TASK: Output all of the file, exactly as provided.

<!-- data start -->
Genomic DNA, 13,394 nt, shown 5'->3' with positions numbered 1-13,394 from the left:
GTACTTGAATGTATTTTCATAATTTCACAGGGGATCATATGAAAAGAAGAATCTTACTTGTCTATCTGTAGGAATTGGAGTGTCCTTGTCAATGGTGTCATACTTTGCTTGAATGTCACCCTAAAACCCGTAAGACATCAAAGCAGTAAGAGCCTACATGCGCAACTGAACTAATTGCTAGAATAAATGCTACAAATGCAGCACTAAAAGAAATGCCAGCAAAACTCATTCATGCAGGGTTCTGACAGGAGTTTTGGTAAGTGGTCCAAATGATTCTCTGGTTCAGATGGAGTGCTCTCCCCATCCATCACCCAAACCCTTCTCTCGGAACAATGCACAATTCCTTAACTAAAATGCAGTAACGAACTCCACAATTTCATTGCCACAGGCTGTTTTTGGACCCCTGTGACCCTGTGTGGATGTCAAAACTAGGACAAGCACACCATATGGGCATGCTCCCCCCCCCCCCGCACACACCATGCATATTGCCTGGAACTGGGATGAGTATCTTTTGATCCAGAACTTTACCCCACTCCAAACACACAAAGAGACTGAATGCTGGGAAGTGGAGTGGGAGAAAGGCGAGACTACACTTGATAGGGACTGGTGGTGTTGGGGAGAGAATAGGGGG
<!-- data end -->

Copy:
Genomic DNA, 13,394 nt, shown 5'->3' with positions numbered 1-13,394 from the left:
GTACTTGAATGTATTTTCATAATTTCACAGGGGATCATATGAAAAGAAGAATCTTACTTGTCTATCTGTAGGAATTGGAGTGTCCTTGTCAATGGTGTCATACTTTGCTTGAATGTCACCCTAAAACCCGTAAGACATCAAAGCAGTAAGAGCCTACATGCGCAACTGAACTAATTGCTAGAATAAATGCTACAAATGCAGCACTAAAAGAAATGCCAGCAAAACTCATTCATGCAGGGTTCTGACAGGAGTTTTGGTAAGTGGTCCAAATGATTCTCTGGTTCAGATGGAGTGCTCTCCCCATCCATCACCCAAACCCTTCTCTCGGAACAATGCACAATTCCTTAACTAAAATGCAGTAACGAACTCCACAATTTCATTGCCACAGGCTGTTTTTGGACCCCTGTGACCCTGTGTGGATGTCAAAACTAGGACAAGCACACCATATGGGCATGCTCCCCCCCCCCCCGCACACACCATGCATATTGCCTGGAACTGGGATGAGTATCTTTTGATCCAGAACTTTACCCCACTCCAAACACACAAAGAGACTGAATGCTGGGAAGTGGAGTGGGAGAAAGGCGAGACTACACTTGATAGGGACTGGTGGTGTTGGGGAGAGAATAGGGGG